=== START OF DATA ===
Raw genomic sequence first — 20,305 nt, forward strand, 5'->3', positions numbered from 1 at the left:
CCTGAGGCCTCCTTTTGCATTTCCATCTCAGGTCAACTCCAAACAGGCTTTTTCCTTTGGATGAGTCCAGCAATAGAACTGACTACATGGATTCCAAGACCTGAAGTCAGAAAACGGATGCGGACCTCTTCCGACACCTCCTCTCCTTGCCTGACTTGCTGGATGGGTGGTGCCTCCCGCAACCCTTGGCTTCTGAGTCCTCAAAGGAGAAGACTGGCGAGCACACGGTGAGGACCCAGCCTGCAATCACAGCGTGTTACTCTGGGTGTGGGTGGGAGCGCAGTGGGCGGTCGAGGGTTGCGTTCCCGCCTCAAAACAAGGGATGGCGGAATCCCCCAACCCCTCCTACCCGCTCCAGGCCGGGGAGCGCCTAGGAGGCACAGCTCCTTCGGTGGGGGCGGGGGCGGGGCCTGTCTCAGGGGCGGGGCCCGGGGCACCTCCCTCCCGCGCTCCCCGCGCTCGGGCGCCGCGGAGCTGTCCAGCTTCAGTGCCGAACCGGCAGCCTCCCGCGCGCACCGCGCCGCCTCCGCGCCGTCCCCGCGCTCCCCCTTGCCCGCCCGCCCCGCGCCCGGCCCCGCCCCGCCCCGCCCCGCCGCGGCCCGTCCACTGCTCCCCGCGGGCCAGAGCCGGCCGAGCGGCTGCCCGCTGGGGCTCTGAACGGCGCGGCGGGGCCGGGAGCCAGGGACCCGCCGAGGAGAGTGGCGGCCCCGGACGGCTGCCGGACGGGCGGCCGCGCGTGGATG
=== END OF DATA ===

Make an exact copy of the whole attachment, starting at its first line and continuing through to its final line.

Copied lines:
Raw genomic sequence first — 20,305 nt, forward strand, 5'->3', positions numbered from 1 at the left:
CCTGAGGCCTCCTTTTGCATTTCCATCTCAGGTCAACTCCAAACAGGCTTTTTCCTTTGGATGAGTCCAGCAATAGAACTGACTACATGGATTCCAAGACCTGAAGTCAGAAAACGGATGCGGACCTCTTCCGACACCTCCTCTCCTTGCCTGACTTGCTGGATGGGTGGTGCCTCCCGCAACCCTTGGCTTCTGAGTCCTCAAAGGAGAAGACTGGCGAGCACACGGTGAGGACCCAGCCTGCAATCACAGCGTGTTACTCTGGGTGTGGGTGGGAGCGCAGTGGGCGGTCGAGGGTTGCGTTCCCGCCTCAAAACAAGGGATGGCGGAATCCCCCAACCCCTCCTACCCGCTCCAGGCCGGGGAGCGCCTAGGAGGCACAGCTCCTTCGGTGGGGGCGGGGGCGGGGCCTGTCTCAGGGGCGGGGCCCGGGGCACCTCCCTCCCGCGCTCCCCGCGCTCGGGCGCCGCGGAGCTGTCCAGCTTCAGTGCCGAACCGGCAGCCTCCCGCGCGCACCGCGCCGCCTCCGCGCCGTCCCCGCGCTCCCCCTTGCCCGCCCGCCCCGCGCCCGGCCCCGCCCCGCCCCGCCCCGCCGCGGCCCGTCCACTGCTCCCCGCGGGCCAGAGCCGGCCGAGCGGCTGCCCGCTGGGGCTCTGAACGGCGCGGCGGGGCCGGGAGCCAGGGACCCGCCGAGGAGAGTGGCGGCCCCGGACGGCTGCCGGACGGGCGGCCGCGCGTGGATG